If someone wants to convert more than 250,000 rupees — roughly $3,650 — they're required by law to provide an explanation for why they have so much cash and prove that they've paid tax on it. If they don't, they're expected to pay a fine of 200 percent of the tax they owe.
The primary reason Modi initiated the ban is to force people with illegal cash holdings to deposit the money into bank accounts and pay taxes on them.
India's government collects a tiny fraction of the taxes that advanced democracies do. The government recently released data that showed that in 2013, merely 1 percent of Indians paid taxes. As Kaushik Basu, former chief economic adviser to the Indian government, recently noted at the New York Times, the most reliable estimate of India's "shadow economy," or the untaxed part of it, puts it at one-fifth of the country's GDP.
The demonetization scheme is also a way to crack down on criminal activity. It will be hard for people with large cash holdings from purely criminal enterprises to explain how they paid their taxes, and so they won't be able deposit their money. And the government expects to be able to use the ban as an opportunity to round up counterfeit currency minted by terrorist operations.
In addition to all this, the ban also serves as a natural prompt for India to transition to a cashless society, dovetailing nicely with Modi's bid to digitize services in the economy.
The currency ban has been a huge headache for millions of Indians. Since the old 500- and 1,000-rupee notes are the bread and butter of most financial transactions in India, everybody has been rushing to exchange them. But because the supply of new banknotes is far smaller than the supply of old ones, there are currently strict regulations on the quantity of new banknotes that people can withdraw at any given moment. And even with these regulations, reports of banks running out of cash abound.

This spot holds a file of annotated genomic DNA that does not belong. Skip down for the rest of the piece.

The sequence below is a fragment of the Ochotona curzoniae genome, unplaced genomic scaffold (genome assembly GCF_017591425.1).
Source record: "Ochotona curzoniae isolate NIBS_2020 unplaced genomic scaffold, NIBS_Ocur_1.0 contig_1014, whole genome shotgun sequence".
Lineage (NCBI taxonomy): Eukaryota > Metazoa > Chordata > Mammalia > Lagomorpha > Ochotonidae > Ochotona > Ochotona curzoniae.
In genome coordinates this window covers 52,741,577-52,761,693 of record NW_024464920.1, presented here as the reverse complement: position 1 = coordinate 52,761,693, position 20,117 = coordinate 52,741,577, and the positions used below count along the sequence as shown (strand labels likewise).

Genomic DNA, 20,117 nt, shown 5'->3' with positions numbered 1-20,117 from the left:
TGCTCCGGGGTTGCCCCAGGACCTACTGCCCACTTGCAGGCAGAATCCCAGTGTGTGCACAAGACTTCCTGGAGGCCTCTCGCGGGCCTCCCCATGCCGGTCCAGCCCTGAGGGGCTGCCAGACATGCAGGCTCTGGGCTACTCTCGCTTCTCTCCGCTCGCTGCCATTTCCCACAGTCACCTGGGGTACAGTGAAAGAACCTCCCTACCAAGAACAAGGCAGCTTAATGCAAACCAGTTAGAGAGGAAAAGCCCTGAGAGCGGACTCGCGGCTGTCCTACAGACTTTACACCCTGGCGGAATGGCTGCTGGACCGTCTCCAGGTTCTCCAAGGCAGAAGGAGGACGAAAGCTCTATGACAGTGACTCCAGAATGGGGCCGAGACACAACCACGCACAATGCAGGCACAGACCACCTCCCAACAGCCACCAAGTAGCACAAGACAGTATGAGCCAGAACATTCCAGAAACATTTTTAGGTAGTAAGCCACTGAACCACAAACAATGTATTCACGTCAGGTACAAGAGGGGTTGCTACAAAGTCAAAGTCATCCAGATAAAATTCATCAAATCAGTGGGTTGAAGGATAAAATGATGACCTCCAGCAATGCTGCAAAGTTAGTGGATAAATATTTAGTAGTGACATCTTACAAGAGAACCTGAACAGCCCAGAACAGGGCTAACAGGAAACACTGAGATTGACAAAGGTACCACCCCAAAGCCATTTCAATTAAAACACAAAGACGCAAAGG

"Every day — and today is the 20th day — you can see there are long queues for ATM machines and banks," Sahoo says.
The cash shortage has been particularly hard on destitute Indians, many of whom don't have bank accounts. Some of them have to choose between waiting in line for a day to exchange their defunct currency or working for a day's wages. And Basu estimates that many poor people may simply end up losing their savings because of their mistrust of financial institutions and concern about being harassed about where their cash came from.
"The policy is poorly implemented and has a high cost for those who are least able to bear it," Rohini Pande, an economist at Harvard's Kennedy School, said. "Even if [the government is] able to reduce corruption somewhat, you have to balance that against costs or other ways of reducing black money."
Many experts don't even have faith that this is an effective way to counteract tax evasion. Basu says that most black money doesn't take the form of cash held in india but is instead held in gold, silver, real estate, and overseas bank accounts.
Modi is using a very crude tool to crack down on black money. For many, the costs are likely to end up more tangible than the benefits.